2. Remove the back panel. This piece should be separate from the rest of the cabinet and can be detached by removing a few mounting screws and/or depressing any tabs that hold it in place. There may even be a button or single tab you can press to pop it off. Make sure you keep track of any screws once they’re removed. Set everything aside in a safe place.
  3. Change the bulb. Once you’ve removed the back panel, you should be able to access the light bulb. Simply unscrew it, double checking it against the new light bulb to ensure that you have the right base type and wattage, and then install the new bulb.
  4. Reassemble everything and then test it out. Replace the back panel, ensuring all screws have been resecured. When that’s done, you can plug the microwave back in and test to ensure the new bulb is working.

If You’re Replacing the Cooktop Light in an Overhead Microwave

If you’re looking to replace the cooking light on the bottom of an over-the-range model of microwave, we’ve got the steps to take for that, too.

  1. Ensure that the microwave is unplugged and the stovetop is totally off. For overhead microwave models, the power cord can usually be found in a nearby wall cabinet. If anything was recently running, give it a few minutes to cool off.
  2. Lay a towel across the top of your stove. This will catch any screws or debris that might fall, ensuring you don’t lose the cover’s hardware or otherwise damage your stovetop.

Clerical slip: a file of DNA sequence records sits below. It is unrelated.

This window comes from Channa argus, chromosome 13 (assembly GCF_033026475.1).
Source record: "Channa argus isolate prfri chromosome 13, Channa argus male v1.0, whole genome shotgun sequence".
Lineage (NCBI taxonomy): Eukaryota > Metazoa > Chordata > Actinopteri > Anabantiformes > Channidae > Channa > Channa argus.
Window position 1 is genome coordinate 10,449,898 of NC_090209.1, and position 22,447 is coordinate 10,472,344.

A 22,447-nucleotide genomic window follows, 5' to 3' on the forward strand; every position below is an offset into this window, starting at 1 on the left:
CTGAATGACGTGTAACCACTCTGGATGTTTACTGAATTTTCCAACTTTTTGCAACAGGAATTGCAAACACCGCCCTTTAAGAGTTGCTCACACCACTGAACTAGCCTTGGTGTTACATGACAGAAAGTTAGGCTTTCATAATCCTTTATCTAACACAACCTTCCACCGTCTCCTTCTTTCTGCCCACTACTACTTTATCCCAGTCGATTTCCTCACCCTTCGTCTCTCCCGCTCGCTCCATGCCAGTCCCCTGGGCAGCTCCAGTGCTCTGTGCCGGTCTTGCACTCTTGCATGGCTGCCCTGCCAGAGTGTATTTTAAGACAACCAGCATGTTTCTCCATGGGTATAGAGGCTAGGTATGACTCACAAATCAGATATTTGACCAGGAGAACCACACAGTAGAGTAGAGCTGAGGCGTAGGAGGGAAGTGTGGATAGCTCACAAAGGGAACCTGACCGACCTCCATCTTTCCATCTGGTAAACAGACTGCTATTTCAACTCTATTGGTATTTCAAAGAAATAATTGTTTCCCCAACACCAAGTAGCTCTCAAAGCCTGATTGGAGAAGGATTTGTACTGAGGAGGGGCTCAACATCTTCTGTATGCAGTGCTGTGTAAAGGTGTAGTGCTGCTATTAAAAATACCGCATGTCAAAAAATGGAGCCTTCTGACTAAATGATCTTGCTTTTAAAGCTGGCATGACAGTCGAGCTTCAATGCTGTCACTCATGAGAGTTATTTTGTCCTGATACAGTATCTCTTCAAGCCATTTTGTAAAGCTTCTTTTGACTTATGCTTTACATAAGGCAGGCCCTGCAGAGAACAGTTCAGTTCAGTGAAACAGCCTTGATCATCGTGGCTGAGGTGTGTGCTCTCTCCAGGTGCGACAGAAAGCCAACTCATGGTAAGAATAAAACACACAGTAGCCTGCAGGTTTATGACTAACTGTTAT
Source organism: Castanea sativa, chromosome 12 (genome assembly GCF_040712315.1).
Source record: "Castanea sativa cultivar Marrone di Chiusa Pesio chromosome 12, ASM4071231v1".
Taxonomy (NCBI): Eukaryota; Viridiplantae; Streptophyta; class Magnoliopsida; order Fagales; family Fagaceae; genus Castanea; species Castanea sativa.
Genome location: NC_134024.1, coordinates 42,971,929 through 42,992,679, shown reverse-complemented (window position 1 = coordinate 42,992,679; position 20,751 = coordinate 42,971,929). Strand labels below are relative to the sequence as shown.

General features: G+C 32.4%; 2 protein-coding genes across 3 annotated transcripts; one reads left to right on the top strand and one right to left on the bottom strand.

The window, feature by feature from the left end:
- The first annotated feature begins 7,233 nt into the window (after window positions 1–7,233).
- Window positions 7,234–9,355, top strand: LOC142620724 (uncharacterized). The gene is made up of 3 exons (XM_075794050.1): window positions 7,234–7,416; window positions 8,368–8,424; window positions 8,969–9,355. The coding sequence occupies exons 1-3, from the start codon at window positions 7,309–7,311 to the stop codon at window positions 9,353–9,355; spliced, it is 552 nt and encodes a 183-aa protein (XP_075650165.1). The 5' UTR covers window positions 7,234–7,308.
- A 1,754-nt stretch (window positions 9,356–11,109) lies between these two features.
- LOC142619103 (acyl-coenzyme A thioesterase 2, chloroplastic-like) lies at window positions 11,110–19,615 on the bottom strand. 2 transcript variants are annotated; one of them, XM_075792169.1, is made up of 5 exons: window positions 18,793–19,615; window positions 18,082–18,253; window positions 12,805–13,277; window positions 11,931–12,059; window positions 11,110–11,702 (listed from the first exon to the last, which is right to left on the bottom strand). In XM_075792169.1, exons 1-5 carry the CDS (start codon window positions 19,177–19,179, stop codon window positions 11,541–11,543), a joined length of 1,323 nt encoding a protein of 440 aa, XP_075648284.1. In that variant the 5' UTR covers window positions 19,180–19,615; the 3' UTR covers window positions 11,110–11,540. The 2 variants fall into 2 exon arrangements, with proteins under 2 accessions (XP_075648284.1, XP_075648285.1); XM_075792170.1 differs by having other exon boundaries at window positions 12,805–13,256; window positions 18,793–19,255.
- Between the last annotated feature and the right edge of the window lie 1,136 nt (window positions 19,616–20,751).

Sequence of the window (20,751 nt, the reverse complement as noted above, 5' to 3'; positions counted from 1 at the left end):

3. Remove the screws holding the light cover. Then pull the cover away and set it aside. Be careful, as this cover is most likely made of glass and could break.
  4. Turn the bulb counterclockwise to remove it, and then screw the new bulb into place. Once it’s installed, you can check the light to make sure it’s working ⁠— it’ll be brighter than usual without the cover!
  5. Put the cover back in place. Once everything checks out, you can carefully reattach the glass cover by screwing it back into place. It’ll be easier to do this with the light off.

By now you should have a working light in your microwave! If you find that you’re still nuking your leftovers in the dark, it may not be the bulb that’s the issue, but a greater electrical problem with the appliance which will require further research to diagnose. If you need additional help after attempting to replace on your own, please reach out to us at, through LiveChat, a call or on our Appliance Repair Advice Facebook group.

Wrapping Up

With this guide you should be back to watching your oatmeal turn once again! We hope we’ve saved you a little bit of money, time, and stress with our walkthrough. Now that your microwave is back in tip top shape, consider coming back our way for all of your other appliance repair needs. Whether you’re just looking for parts or seeking a specialized do-it-yourself guide, check out We’re always here to help!